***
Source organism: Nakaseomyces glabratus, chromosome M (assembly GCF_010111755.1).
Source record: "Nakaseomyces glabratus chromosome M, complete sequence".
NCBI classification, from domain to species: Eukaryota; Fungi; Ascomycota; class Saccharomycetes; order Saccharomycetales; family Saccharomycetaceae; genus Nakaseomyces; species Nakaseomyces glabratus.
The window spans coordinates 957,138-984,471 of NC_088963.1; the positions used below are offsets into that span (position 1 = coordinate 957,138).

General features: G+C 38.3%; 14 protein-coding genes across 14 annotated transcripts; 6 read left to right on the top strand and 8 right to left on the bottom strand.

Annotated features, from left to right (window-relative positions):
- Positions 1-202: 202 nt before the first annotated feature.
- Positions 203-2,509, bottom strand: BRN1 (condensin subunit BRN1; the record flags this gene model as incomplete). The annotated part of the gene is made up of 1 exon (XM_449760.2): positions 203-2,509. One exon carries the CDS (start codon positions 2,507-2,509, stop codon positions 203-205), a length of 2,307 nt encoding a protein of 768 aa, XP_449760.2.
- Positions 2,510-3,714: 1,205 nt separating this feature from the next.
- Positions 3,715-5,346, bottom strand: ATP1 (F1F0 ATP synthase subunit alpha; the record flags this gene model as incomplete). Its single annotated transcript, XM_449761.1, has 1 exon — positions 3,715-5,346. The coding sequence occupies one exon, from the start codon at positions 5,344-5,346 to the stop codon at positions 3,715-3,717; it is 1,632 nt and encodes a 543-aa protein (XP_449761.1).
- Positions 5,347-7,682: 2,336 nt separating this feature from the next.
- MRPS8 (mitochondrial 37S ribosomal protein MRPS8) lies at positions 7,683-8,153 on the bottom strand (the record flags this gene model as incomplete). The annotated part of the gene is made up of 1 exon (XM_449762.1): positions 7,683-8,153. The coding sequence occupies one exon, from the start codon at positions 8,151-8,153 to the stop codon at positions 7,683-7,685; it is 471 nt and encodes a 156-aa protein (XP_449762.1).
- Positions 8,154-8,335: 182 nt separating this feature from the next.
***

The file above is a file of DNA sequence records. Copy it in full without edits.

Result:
Source organism: Nakaseomyces glabratus, chromosome M (assembly GCF_010111755.1).
Source record: "Nakaseomyces glabratus chromosome M, complete sequence".
NCBI classification, from domain to species: Eukaryota; Fungi; Ascomycota; class Saccharomycetes; order Saccharomycetales; family Saccharomycetaceae; genus Nakaseomyces; species Nakaseomyces glabratus.
The window spans coordinates 957,138-984,471 of NC_088963.1; the positions used below are offsets into that span (position 1 = coordinate 957,138).

General features: G+C 38.3%; 14 protein-coding genes across 14 annotated transcripts; 6 read left to right on the top strand and 8 right to left on the bottom strand.

Annotated features, from left to right (window-relative positions):
- Positions 1-202: 202 nt before the first annotated feature.
- Positions 203-2,509, bottom strand: BRN1 (condensin subunit BRN1; the record flags this gene model as incomplete). The annotated part of the gene is made up of 1 exon (XM_449760.2): positions 203-2,509. One exon carries the CDS (start codon positions 2,507-2,509, stop codon positions 203-205), a length of 2,307 nt encoding a protein of 768 aa, XP_449760.2.
- Positions 2,510-3,714: 1,205 nt separating this feature from the next.
- Positions 3,715-5,346, bottom strand: ATP1 (F1F0 ATP synthase subunit alpha; the record flags this gene model as incomplete). Its single annotated transcript, XM_449761.1, has 1 exon — positions 3,715-5,346. The coding sequence occupies one exon, from the start codon at positions 5,344-5,346 to the stop codon at positions 3,715-3,717; it is 1,632 nt and encodes a 543-aa protein (XP_449761.1).
- Positions 5,347-7,682: 2,336 nt separating this feature from the next.
- MRPS8 (mitochondrial 37S ribosomal protein MRPS8) lies at positions 7,683-8,153 on the bottom strand (the record flags this gene model as incomplete). The annotated part of the gene is made up of 1 exon (XM_449762.1): positions 7,683-8,153. The coding sequence occupies one exon, from the start codon at positions 8,151-8,153 to the stop codon at positions 7,683-7,685; it is 471 nt and encodes a 156-aa protein (XP_449762.1).
- Positions 8,154-8,335: 182 nt separating this feature from the next.